Literary Award Winners Fiction Book Club discussion

The Sense of an Ending
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Past Reads > The Sense of an Ending, Part 1.

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message 1: by Jay (new) - added it

Jay | 37 comments Please discuss The Sense of an Ending, Part 1, here.

message 2: by Jolanda (new)

Jolanda Verhoef I'm not sure that I "like" Tony. He seems pretty self-absorbed. That being said, I can empathize with him, and of course I can draw some parallels to my own life now that I am approaching middle age myself.

Funny how memory works. From mindfulness principles we learn that the past is just a construct of the mind, and that it doesn't really exist anymore.

I'm looking forward to the second half. I'm glad this is a shorter read!

Michelle Burton (goneabroad71) | 12 comments Just finished part 1 -- it's a nice, fast read! I have to wonder where this is all going. He skipped across the surface of his life, offering up a few little anecdotes here and there...and mentioning a couple of times, when he was talking about something later in his life "but that's not part of this story." Why do I have a funny feeling that those little things are indeed part of this story? :-) I don't have a strong sense of who Tony is, and I think he wants it that way.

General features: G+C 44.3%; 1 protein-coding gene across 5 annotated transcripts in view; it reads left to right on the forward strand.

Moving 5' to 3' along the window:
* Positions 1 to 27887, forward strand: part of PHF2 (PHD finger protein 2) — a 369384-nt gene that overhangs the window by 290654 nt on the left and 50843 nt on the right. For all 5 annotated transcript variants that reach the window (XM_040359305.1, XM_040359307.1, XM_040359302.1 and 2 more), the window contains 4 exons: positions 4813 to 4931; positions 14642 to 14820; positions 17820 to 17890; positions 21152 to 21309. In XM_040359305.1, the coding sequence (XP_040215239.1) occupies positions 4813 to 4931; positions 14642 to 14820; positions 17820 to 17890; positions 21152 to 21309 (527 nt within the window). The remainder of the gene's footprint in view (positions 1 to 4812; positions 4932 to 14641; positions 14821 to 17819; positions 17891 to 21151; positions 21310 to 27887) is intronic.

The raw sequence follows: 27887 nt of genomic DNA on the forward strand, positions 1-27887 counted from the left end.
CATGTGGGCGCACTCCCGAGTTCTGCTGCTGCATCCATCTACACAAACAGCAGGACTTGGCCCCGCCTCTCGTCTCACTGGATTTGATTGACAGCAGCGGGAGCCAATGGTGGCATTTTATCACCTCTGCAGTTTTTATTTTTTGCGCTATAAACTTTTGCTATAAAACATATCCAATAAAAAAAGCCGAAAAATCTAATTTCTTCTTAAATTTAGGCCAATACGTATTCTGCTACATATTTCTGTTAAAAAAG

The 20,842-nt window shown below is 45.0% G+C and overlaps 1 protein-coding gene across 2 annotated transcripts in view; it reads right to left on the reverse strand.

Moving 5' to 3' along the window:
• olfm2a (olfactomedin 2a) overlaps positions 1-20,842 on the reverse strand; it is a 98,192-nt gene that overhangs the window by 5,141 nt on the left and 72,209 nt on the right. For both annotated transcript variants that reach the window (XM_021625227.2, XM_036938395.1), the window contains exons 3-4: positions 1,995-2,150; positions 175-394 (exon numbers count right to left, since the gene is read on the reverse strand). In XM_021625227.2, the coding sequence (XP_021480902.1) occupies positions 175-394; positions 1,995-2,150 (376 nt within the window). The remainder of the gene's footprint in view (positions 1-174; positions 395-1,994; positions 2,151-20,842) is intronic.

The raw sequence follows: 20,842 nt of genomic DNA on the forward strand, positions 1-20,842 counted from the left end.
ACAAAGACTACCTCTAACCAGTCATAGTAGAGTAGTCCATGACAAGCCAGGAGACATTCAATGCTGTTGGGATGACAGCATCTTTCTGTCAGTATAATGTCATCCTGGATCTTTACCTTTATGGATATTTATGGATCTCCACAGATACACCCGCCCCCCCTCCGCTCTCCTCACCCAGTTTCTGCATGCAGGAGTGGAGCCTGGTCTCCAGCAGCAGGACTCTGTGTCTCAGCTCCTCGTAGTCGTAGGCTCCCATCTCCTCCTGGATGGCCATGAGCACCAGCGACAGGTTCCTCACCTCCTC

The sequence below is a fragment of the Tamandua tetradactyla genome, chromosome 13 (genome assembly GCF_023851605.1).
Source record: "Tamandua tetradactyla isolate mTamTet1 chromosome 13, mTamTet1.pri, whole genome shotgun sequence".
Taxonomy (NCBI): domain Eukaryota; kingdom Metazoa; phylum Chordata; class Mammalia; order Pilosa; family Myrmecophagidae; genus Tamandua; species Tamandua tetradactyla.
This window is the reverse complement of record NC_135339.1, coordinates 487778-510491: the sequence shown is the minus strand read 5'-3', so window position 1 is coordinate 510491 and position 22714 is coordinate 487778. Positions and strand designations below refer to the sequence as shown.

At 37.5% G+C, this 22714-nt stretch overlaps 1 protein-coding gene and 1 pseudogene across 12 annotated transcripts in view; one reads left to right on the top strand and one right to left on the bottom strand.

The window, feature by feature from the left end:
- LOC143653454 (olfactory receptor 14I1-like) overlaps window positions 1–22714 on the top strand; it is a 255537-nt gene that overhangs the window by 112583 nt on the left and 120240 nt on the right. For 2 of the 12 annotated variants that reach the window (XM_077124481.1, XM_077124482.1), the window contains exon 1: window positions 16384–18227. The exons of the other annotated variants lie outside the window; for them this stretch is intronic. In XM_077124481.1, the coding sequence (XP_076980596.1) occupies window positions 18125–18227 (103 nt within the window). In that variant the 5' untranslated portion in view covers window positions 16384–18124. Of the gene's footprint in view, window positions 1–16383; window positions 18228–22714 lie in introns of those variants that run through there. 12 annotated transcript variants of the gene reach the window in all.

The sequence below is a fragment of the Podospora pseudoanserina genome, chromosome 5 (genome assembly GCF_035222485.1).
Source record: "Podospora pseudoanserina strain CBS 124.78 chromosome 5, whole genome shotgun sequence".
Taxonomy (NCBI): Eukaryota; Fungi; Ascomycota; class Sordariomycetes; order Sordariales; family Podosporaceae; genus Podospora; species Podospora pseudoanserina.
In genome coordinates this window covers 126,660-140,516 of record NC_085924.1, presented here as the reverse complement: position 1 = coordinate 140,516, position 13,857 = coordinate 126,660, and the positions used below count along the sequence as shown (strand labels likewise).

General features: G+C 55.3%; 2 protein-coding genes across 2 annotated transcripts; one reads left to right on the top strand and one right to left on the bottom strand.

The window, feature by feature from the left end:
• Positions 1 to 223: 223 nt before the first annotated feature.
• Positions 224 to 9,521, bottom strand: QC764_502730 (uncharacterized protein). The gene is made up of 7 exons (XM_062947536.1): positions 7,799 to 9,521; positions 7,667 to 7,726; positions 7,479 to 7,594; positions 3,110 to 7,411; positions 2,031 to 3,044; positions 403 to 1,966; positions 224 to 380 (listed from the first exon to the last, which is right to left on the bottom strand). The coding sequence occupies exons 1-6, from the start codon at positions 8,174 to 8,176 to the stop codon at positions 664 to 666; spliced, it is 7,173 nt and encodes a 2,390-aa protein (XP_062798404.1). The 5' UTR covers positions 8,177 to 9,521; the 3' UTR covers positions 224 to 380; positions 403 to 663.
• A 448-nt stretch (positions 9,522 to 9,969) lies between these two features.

Mary (maryingilbert) | 69 comments Finished the book. Now am reading Part-1, again. It's significant that the young men and their history professor had much discussion about history; about what's written and what's not written, about what's true vs assumed. I think Barnes used this device to let us know that Tony's view of his personal history is flawed, inaccurate.

message 5: by Janine (last edited Nov 14, 2014 03:13PM) (new) - rated it 4 stars

Janine | 100 comments Mod
I've just finished Part 1 and I'm really enjoying it so far. The key themes jumping out for me include the focus on time and history, the construction of our personal identity, the distortions of memory, the meaning of life (is it a gift regardless of how mundane it is?), and (view spoiler).

I wonder if there are two parts to Tony - the Tony he remembers as a younger man, and the Tony in later life. The young Tony he remembers of himself (though he continually questions his own memory) is anxious and slightly paranoid, unsure of himself, and trying to construct an identity (which he believes is reflected in adopting culturally appropriate 'tastes' - to music, books, ideas, etc). He appears to admire those people who can just 'be' themselves. The older Tony seems to have come to terms with who he is.

Looking forward to Part 2, particularly on reading Mary's comments.

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